Well here we are at last, really on the Nile Steamer with the next stop Juba!  When in Cairo we wondered whether we would find a place on this boat or if we would have to wait at Khartoum for one or two weeks for another boat. But we learned there that the SIM people had reserved some places on this boat and would not be using them after all, and so we telegraphed to have them reserve the places for us.

Sketch by Ralph Kleinschmidt, 1945
Pole and counterweight irrigation method.
Drawing by Ralph Kleinschmidt, 1945
We left Cairo at 8:00PM last Monday.  We had a comfortable sleeping compartment on the train. There was a beautiful clear full moon and we could see much of the landscape, first along the Nile and then in the desert. The Arab villages, with roofless or flat-roofed houses were very interesting. Later, during daylight we saw more of the Nile and we were especially interested in the irrigation systems. They had two ways of lifting water from the Nile to spill it over into the irrigation ditches. One was by means of a long pole with a counterweight on one end and a rope and skin bag at the other. Two men would pull on the pole until the bag was lowered into the water. When the bag was full they would let go and the weight would raise the water and then the men would tip it over into the channel. They would keep this up a long time and so send water all over their fields.

Drawing by Ralph Kleinschmidt, 1945
Water wheel irrigation method.
Drawing by Ralph Kleinschmidt, 1945
Another way they used was by means of water wheels. These consisted of a very large wheel made of wood with clay water pots tied all around the circumference. Also around the circumference were wooden spokes like the teeth of a gear, and these mesh with similar spokes in a horizontal wheel near the ground. This last wheel is attached to a pole and that is pulled round and around by a camel or a donkey. The clay pots pick up water when they enter the river and when they get to the top they spill their water out into a trough that leads to the irrigation ditch.  This drawing isn't quite right as the water pots must go lower to get into the water.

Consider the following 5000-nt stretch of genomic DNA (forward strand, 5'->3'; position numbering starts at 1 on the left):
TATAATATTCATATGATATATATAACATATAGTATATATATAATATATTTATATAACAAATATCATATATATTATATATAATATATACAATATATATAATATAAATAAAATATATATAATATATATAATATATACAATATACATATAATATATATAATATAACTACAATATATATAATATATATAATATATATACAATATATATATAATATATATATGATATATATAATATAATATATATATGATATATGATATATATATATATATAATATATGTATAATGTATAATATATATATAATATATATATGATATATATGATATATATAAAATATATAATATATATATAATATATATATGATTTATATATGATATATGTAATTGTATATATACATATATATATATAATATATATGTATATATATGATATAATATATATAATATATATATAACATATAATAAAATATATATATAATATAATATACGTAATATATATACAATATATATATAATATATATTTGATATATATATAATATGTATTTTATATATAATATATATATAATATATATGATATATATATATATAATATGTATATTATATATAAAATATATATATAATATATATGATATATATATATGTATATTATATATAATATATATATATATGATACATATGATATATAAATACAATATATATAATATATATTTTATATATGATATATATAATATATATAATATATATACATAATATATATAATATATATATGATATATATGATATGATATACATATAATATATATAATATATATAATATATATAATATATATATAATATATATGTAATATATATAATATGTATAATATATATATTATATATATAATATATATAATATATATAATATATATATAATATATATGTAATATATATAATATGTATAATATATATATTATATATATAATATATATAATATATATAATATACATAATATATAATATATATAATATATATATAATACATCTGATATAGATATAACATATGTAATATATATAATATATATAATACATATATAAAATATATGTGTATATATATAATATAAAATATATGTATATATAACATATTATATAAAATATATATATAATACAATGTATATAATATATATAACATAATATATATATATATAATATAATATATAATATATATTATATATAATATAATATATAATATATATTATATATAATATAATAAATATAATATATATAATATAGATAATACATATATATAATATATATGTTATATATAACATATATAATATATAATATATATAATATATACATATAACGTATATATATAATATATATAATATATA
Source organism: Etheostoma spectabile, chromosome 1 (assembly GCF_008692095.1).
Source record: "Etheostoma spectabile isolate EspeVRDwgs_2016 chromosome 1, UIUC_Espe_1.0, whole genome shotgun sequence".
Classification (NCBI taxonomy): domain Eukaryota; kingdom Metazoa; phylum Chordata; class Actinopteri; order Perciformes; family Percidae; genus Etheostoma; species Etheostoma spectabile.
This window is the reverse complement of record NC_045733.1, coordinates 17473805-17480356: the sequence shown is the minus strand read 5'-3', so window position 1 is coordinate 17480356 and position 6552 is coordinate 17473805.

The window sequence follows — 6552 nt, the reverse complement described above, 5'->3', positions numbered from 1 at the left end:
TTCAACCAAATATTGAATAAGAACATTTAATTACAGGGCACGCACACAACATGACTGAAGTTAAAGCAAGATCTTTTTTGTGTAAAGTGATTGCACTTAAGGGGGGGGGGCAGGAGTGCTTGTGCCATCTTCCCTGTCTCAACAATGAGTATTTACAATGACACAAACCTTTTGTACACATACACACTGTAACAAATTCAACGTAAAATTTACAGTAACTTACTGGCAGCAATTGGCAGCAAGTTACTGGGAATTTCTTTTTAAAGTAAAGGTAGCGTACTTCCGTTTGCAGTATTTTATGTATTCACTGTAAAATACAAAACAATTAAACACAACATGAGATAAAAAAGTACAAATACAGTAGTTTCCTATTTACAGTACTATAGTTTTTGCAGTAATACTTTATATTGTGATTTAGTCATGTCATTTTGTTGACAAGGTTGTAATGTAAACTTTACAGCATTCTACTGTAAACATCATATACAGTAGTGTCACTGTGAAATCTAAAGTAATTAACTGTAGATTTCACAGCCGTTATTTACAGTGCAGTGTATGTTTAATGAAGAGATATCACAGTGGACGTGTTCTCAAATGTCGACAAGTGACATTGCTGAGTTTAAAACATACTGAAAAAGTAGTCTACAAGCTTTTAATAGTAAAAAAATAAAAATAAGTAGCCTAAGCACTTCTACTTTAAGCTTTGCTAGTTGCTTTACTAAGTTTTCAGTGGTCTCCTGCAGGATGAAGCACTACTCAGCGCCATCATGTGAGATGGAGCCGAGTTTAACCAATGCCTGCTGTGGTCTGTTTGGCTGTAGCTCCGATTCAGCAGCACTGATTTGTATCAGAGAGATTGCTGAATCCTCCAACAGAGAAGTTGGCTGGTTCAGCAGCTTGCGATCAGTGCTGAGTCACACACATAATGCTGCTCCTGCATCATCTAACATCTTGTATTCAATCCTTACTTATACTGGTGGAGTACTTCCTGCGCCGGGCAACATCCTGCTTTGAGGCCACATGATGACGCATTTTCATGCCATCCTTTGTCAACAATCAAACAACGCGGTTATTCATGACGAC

The desert wasn't very interesting after having seen it for a while. We did see lots of camels (some baby camels too) and donkeys. Once we saw a tiny dik-dik running away from the train right out into the desert.

At Assuan [1] we stayed in a very nice hotel and were taken on a tour to see some old Egyptian ruins which were very interesting.  We went in an Arab "dhow" or sailboat and that was a lot of fun.

From Assuan we took another short train trip to Shellal where we got on a Nile boat for a two day trip to Wadi Halfa. That trip was not very interesting for it was through high water on account of the dam [2] at Assuan, and on each side of the river was desert. One very interesting feature however came at night when they took the boat very near the bank and shone a powerful searchlight on four colossal statues of Egyptian gods or kings which were carved out of the solid rock of the cliff. We were sorry it wasn't at daytime so that we could take pictures of it. (We bought a small box (Brownie) camera in Cairo.)

At Wadi Halfa we took a train to Khartoum and a few hours later took another train from Khartoum to Kosti where we are now on the boat. At Khartoum we were very much surprised and pleased to meet Mr. & Mrs. Chas. Sharland of Loko and Mr. Cook of Yei, who are going along with us on the same boat [3]. Mr. Cook you remember is the man who brought the telescope to Aba one time.

Our boat is due to leave today but we have heard there is something broken and so we may not go until tomorrow. This next part of the trip should be the most interesting, I think, although the hottest. We'll write you about that later.

With loads of love,

1.  Assuan is the older spelling for Aswan.
2.  This dam is the Aswan Low Dam, not to be confused with the Aswan High Dam, which was started in 1960 and completed in 1970.
3.  See this post regarding Mr. and Mrs. Sharland.  Note also that the spelling of "Yie" is more correctly done here as "Yei".